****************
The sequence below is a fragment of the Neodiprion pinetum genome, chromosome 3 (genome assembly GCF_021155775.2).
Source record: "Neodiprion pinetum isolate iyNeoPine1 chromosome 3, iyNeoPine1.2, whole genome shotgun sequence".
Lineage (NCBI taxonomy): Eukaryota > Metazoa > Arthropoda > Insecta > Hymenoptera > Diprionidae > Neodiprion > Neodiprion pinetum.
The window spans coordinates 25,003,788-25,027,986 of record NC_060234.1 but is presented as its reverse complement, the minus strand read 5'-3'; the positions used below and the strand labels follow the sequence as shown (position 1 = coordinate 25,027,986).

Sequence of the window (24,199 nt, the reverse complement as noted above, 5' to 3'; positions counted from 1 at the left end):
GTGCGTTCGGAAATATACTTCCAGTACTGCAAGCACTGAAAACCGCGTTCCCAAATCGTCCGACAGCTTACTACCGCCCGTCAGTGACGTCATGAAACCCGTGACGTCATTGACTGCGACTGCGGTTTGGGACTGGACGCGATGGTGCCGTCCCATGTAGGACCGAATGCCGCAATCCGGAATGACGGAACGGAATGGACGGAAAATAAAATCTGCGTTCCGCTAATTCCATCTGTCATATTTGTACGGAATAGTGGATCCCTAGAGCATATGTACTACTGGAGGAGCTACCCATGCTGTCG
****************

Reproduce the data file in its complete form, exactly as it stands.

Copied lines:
The sequence below is a fragment of the Neodiprion pinetum genome, chromosome 3 (genome assembly GCF_021155775.2).
Source record: "Neodiprion pinetum isolate iyNeoPine1 chromosome 3, iyNeoPine1.2, whole genome shotgun sequence".
Lineage (NCBI taxonomy): Eukaryota > Metazoa > Arthropoda > Insecta > Hymenoptera > Diprionidae > Neodiprion > Neodiprion pinetum.
The window spans coordinates 25,003,788-25,027,986 of record NC_060234.1 but is presented as its reverse complement, the minus strand read 5'-3'; the positions used below and the strand labels follow the sequence as shown (position 1 = coordinate 25,027,986).

Sequence of the window (24,199 nt, the reverse complement as noted above, 5' to 3'; positions counted from 1 at the left end):
GTGCGTTCGGAAATATACTTCCAGTACTGCAAGCACTGAAAACCGCGTTCCCAAATCGTCCGACAGCTTACTACCGCCCGTCAGTGACGTCATGAAACCCGTGACGTCATTGACTGCGACTGCGGTTTGGGACTGGACGCGATGGTGCCGTCCCATGTAGGACCGAATGCCGCAATCCGGAATGACGGAACGGAATGGACGGAAAATAAAATCTGCGTTCCGCTAATTCCATCTGTCATATTTGTACGGAATAGTGGATCCCTAGAGCATATGTACTACTGGAGGAGCTACCCATGCTGTCG